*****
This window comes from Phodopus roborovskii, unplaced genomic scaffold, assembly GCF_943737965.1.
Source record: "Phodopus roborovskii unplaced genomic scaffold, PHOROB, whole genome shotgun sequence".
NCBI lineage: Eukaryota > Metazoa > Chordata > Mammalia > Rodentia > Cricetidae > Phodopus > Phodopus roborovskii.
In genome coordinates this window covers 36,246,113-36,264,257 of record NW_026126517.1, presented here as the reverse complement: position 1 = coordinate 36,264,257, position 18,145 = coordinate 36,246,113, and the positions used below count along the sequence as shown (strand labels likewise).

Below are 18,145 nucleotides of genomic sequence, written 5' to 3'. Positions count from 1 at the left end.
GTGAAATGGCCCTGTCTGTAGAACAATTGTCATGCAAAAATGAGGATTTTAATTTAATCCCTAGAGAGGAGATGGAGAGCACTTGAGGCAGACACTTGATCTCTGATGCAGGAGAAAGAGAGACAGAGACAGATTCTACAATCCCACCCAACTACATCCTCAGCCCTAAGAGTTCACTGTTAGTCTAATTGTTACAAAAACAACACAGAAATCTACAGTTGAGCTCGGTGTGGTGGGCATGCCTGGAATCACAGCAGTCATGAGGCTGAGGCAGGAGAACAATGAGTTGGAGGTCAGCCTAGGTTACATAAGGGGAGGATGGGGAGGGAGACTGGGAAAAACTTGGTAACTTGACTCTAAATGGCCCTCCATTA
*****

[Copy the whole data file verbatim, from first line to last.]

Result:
This window comes from Phodopus roborovskii, unplaced genomic scaffold, assembly GCF_943737965.1.
Source record: "Phodopus roborovskii unplaced genomic scaffold, PHOROB, whole genome shotgun sequence".
NCBI lineage: Eukaryota > Metazoa > Chordata > Mammalia > Rodentia > Cricetidae > Phodopus > Phodopus roborovskii.
In genome coordinates this window covers 36,246,113-36,264,257 of record NW_026126517.1, presented here as the reverse complement: position 1 = coordinate 36,264,257, position 18,145 = coordinate 36,246,113, and the positions used below count along the sequence as shown (strand labels likewise).

Below are 18,145 nucleotides of genomic sequence, written 5' to 3'. Positions count from 1 at the left end.
GTGAAATGGCCCTGTCTGTAGAACAATTGTCATGCAAAAATGAGGATTTTAATTTAATCCCTAGAGAGGAGATGGAGAGCACTTGAGGCAGACACTTGATCTCTGATGCAGGAGAAAGAGAGACAGAGACAGATTCTACAATCCCACCCAACTACATCCTCAGCCCTAAGAGTTCACTGTTAGTCTAATTGTTACAAAAACAACACAGAAATCTACAGTTGAGCTCGGTGTGGTGGGCATGCCTGGAATCACAGCAGTCATGAGGCTGAGGCAGGAGAACAATGAGTTGGAGGTCAGCCTAGGTTACATAAGGGGAGGATGGGGAGGGAGACTGGGAAAAACTTGGTAACTTGACTCTAAATGGCCCTCCATTA